Wednesday, July 7, 2010

Book review: Soldiers of 'Untold War' bear the awful moral burden alone



By Bill Williams


Most civilians are unaware of the physical and psychic horrors endured by soldiers,‭ ‬according to this timely new book by Nancy Sherman,‭ ‬a professor at Georgetown University.

Sherman says up front that‭ ‬The Untold War‭ “‬is not a political tract for or against a war.‭” ‬Rather,‭ ‬it is about‭ “‬the inner battles‭ … ‬the moral weight of war that individual soldiers carry on their shoulders and don’t usually talk about.‭”

Sherman interviewed numerous soldiers and officers who described their conflicted emotions on and off the battlefield.‭ “‬They feel pride and patriotism tinged with shame,‭ ‬complicity,‭ ‬betrayal,‭ ‬and guilt,‭” ‬she writes.‭ ‬Many suffer from post-traumatic stress disorder,‭ ‬with symptoms that can last for decades.

Soldiers should‭ “‬not have to bear the moral burdens of war on their own,‭” ‬Sherman writes.‭ “‬We need to begin to cultivate the kind of empathy that will allow us to support our soldiers properly when they return home to our communities.‭”

One can’t help but feel sadness and anger when reading about the brutality and ugliness of war,‭ ‬the occasional resort to torture,‭ ‬the killing of civilians referred to as‭ “‬collateral damage‭” ‬and the heavy toll of smashed bodies and minds.

Sherman describes the work of one expert who tries‭ “‬to turn reluctant-to-kill soldiers into ready-to-kill soldiers‭” ‬who know the difference between‭ “‬murder and justified,‭ ‬lawful killing in war.‭” ‬One challenge,‭ ‬she says,‭ ‬is making sure that soldiers‭ “‬preserve their humanity‭” ‬in the midst of killing.

Soldiers must be encouraged to get in touch with their emotions,‭ ‬rather than bottle them up and pretend that everything is fine,‭ ‬the author says.

Because Sherman is a professor,‭ ‬philosopher and psychoanalyst,‭ ‬her writing sometimes has an off-putting academic tone.‭ ‬She calls this book a‭ “‬philosophical ethnography‭” ‬and quotes liberally from Plato,‭ ‬Aristotle,‭ ‬Cicero,‭ ‬Kant,‭ ‬Nietzsche,‭ ‬Freud and others to make her points about war and ethics,‭ ‬which sometimes leads to dry prose.

Sherman is more compelling when she offers case histories based on her interviews.‭ ‬One poignant story involves Maj.‭ ‬Tony DeStefano,‭ ‬a married man in his‭ ‬50s who was diagnosed with severe post-combat trauma and mild traumatic brain injury related to the war in Iraq,‭ ‬and is racked with guilt and shame about not being able to support his family because of his injuries.‭ ‬One of DeStefano’s teenage daughters told Sherman,‭ “‬The second time he came home he was totally different.‭ ‬He wasn’t the dad I knew.‭ ‬He snapped a lot‭; ‬he’d go‭ ‬100‭ ‬miles per hour in the car.‭ ‬It’s so scary.‭”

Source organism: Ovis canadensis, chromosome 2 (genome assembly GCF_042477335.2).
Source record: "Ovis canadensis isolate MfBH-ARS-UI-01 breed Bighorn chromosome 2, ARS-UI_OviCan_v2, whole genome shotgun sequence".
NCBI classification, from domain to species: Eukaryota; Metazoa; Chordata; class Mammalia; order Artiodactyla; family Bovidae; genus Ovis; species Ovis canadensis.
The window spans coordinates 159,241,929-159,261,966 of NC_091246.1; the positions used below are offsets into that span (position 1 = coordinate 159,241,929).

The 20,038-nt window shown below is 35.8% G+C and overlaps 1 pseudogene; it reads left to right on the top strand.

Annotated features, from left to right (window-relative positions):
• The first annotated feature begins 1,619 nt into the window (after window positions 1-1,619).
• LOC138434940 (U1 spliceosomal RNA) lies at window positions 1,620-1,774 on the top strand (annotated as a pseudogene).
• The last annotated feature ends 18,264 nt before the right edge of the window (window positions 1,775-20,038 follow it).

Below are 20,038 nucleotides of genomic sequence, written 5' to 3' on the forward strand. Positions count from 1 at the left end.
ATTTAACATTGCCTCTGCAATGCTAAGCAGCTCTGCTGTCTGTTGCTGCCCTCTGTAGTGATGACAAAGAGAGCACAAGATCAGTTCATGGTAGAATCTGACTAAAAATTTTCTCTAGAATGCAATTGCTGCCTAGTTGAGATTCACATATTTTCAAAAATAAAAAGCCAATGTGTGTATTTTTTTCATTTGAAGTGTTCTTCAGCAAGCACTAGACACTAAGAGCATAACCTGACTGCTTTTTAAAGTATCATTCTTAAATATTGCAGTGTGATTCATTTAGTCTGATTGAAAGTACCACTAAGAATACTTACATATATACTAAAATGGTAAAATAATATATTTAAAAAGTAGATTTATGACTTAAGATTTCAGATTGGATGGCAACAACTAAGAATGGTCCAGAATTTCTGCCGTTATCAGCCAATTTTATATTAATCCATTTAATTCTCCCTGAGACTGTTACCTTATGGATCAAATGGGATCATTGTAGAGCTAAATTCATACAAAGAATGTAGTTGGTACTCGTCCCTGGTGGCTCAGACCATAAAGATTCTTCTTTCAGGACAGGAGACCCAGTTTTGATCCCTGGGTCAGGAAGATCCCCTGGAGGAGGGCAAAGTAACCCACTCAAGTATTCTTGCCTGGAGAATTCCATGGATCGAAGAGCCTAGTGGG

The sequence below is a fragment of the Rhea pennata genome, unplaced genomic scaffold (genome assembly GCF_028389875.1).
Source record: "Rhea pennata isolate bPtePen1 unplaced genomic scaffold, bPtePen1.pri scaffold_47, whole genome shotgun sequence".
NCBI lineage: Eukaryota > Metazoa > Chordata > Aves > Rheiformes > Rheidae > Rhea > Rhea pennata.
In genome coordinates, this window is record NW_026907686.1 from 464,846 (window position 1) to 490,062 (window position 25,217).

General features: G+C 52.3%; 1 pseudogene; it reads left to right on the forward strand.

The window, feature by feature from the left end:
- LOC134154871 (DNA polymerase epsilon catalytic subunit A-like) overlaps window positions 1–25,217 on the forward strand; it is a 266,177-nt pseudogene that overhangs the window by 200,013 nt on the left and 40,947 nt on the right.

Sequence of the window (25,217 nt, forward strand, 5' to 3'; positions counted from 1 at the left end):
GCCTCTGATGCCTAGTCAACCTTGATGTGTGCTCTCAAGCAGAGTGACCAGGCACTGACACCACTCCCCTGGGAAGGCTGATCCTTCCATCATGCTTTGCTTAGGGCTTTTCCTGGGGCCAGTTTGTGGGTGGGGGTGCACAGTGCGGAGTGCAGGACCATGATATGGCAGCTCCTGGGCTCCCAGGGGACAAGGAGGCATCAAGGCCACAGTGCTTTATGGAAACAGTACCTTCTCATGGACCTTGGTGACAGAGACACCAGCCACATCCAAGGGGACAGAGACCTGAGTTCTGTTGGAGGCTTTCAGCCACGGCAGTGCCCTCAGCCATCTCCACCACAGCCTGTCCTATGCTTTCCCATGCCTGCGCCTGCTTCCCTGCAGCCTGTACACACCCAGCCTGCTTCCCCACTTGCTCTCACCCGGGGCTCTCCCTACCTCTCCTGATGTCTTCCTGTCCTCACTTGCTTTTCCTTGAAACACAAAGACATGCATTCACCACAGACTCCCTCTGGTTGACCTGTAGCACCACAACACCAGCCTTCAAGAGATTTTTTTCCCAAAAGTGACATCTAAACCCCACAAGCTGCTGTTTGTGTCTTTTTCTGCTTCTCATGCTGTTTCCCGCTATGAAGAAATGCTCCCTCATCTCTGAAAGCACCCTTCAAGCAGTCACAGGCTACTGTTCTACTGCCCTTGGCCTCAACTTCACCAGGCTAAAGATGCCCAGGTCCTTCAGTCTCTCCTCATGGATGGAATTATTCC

When DeStefano suffered a massive panic attack,‭ ‬his doctor suggested inpatient treatment at a Veterans Administration hospital.‭ ‬DeStefano balked,‭ ‬saying that if he sought such help,‭ ‬it would be‭ “‬a disgrace to the officer class,‭” ‬explaining later that‭ “‬we’re taught to suck it up and truck on.‭”

Unfortunately,‭ ‬many of the profiles are too short and superficial to leave lasting impressions.‭ ‬Sherman talks in general terms,‭ ‬for example,‭ ‬about returning soldiers who engage in‭ “‬risky and aggressive behavior:‭ ‬motorcycle accidents on bases,‭ ‬bar-room brawls,‭ ‬and domestic violence.‭”

Some officers and soldiers,‭ ‬according to Sherman,‭ ‬feel profound shame‭ “‬that we have become a country that has morally and legally justified the use of torture.‭ … ‬The fact of torture has opened disturbing questions of identity‭ – ‬just what does the uniform stand for and what are the ideals that they have signed up to defend‭?”

Sherman also describes the moral ambiguity of various interrogation techniques that involve stress and deception,‭ ‬but fall short of torture,‭ ‬and she faults health professionals for their role in the mistreatment of prisoners at the Guantanamo Detention Center.

An estimated‭ ‬30‭ ‬percent of soldiers return from Iraq with emotional problems.‭ ‬The number of those who need treatment for brain injuries,‭ ‬lost limbs and post-traumatic stress symptoms is growing.

Soldiers struggle with ambiguity.‭ ‬One soldier thought that his killing an enemy soldier was fine,‭ ‬until he approached the body and took out the wallet,‭ ‬which contained family pictures.

‭“‬The pictures were like those he carries in his wallet,‭” ‬Sherman writes.‭ “‬That empathic moment unleashed a torrent of guilt.‭”

Many people do not realize the extent of limb injuries and disfigurement in Iraq and Afghanistan.‭ “‬We don’t see the wheelchairs,‭ ‬the canes,‭ ‬the stumps,‭ ‬the prosthetics,‭ ‬the burns,‭ ‬the empty eye sockets.‭” ‬Soldiers often are scarred by the memory of collecting the body parts of comrades killed in roadside bombings,‭ ‬sometimes having to retrieve limbs from tree branches.

Although this book has weaknesses,‭ ‬it nevertheless sheds light on an important topic that has received too little attention from the general public‭ – ‬the crushing burden carried by soldiers who return home broken by the terrors they have experienced or witnessed.

Bill Williams is a freelance writer in West Hartford,‭ ‬Conn.,‭ ‬and a former editorial writer for The Hartford Courant.‭ ‬He is a member of the National Book Critics Circle.

The Untold War:‭ ‬Inside the Hearts,‭ ‬Minds,‭ ‬and Souls of Our Soldiers,‭ ‬by Nancy Sherman‭; ‬Norton‭; ‬338‭ ‬pp.‭;‬ $27.95

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